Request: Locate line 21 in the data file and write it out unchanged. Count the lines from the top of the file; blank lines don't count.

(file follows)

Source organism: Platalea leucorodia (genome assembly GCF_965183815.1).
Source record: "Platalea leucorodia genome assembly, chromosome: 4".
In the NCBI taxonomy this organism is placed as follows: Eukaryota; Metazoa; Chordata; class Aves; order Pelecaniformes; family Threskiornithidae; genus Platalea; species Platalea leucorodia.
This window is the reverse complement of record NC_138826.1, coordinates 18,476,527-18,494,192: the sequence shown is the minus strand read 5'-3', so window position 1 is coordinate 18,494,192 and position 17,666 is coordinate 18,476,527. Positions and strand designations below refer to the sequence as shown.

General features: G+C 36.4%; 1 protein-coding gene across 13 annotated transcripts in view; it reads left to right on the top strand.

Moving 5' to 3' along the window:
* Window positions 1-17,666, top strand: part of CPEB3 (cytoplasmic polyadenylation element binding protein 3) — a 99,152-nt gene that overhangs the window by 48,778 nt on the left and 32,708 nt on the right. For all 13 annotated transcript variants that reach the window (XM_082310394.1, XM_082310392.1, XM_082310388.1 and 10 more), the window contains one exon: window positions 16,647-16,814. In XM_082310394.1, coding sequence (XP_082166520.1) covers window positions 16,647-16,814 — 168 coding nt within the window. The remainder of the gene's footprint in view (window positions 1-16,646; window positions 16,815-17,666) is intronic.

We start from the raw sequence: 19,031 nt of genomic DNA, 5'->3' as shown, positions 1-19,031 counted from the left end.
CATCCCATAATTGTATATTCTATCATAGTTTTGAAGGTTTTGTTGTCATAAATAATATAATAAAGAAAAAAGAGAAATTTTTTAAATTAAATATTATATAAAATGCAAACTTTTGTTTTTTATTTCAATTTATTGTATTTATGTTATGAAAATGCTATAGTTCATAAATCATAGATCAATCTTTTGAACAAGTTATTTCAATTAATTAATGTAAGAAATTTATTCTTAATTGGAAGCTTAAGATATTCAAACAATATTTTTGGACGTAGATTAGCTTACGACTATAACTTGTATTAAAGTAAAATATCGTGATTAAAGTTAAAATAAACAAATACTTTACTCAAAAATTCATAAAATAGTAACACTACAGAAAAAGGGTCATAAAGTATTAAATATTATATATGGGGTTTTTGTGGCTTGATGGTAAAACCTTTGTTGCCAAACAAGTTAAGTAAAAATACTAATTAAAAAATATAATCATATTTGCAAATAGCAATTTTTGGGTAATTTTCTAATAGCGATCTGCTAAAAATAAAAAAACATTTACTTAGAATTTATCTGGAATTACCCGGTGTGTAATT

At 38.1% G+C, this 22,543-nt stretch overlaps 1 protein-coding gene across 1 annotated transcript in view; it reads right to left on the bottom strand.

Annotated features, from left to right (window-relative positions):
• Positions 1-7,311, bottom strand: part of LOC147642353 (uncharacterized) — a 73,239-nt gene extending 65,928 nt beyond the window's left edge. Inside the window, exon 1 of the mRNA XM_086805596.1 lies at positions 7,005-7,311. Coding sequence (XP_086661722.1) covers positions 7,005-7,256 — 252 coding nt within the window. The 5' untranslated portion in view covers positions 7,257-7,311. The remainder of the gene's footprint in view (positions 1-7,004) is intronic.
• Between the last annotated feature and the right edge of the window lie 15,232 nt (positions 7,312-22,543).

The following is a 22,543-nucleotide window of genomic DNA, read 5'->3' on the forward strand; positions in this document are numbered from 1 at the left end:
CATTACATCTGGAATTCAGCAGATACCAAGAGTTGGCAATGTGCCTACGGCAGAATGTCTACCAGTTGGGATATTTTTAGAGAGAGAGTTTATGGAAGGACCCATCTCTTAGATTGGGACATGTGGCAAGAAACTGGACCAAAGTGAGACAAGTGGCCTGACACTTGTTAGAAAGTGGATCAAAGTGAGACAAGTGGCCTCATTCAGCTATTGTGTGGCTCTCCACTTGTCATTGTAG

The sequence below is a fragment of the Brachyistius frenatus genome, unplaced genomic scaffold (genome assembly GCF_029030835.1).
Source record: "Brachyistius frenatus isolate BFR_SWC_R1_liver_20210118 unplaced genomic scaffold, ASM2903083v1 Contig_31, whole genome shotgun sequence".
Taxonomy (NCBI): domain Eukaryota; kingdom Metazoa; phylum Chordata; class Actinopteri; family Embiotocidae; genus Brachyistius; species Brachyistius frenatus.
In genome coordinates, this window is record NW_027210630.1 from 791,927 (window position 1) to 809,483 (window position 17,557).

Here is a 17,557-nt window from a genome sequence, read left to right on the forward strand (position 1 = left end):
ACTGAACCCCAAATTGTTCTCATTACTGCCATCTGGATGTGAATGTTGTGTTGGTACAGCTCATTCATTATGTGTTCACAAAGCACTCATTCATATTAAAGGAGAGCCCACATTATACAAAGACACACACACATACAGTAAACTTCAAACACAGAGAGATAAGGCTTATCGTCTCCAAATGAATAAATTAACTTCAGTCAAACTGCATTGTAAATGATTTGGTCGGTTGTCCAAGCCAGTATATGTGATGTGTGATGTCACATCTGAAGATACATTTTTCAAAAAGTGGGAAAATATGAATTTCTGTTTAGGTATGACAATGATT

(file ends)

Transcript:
ACTGAACCCCAAATTGTTCTCATTACTGCCATCTGGATGTGAATGTTGTGTTGGTACAGCTCATTCATTATGTGTTCACAAAGCACTCATTCATATTAAAGGAGAGCCCACATTATACAAAGACACACACACATACAGTAAACTTCAAACACAGAGAGATAAGGCTTATCGTCTCCAAATGAATAAATTAACTTCAGTCAAACTGCATTGTAAATGATTTGGTCGGTTGTCCAAGCCAGTATATGTGATGTGTGATGTCACATCTGAAGATACATTTTTCAAAAAGTGGGAAAATATGAATTTCTGTTTAGGTATGACAATGATT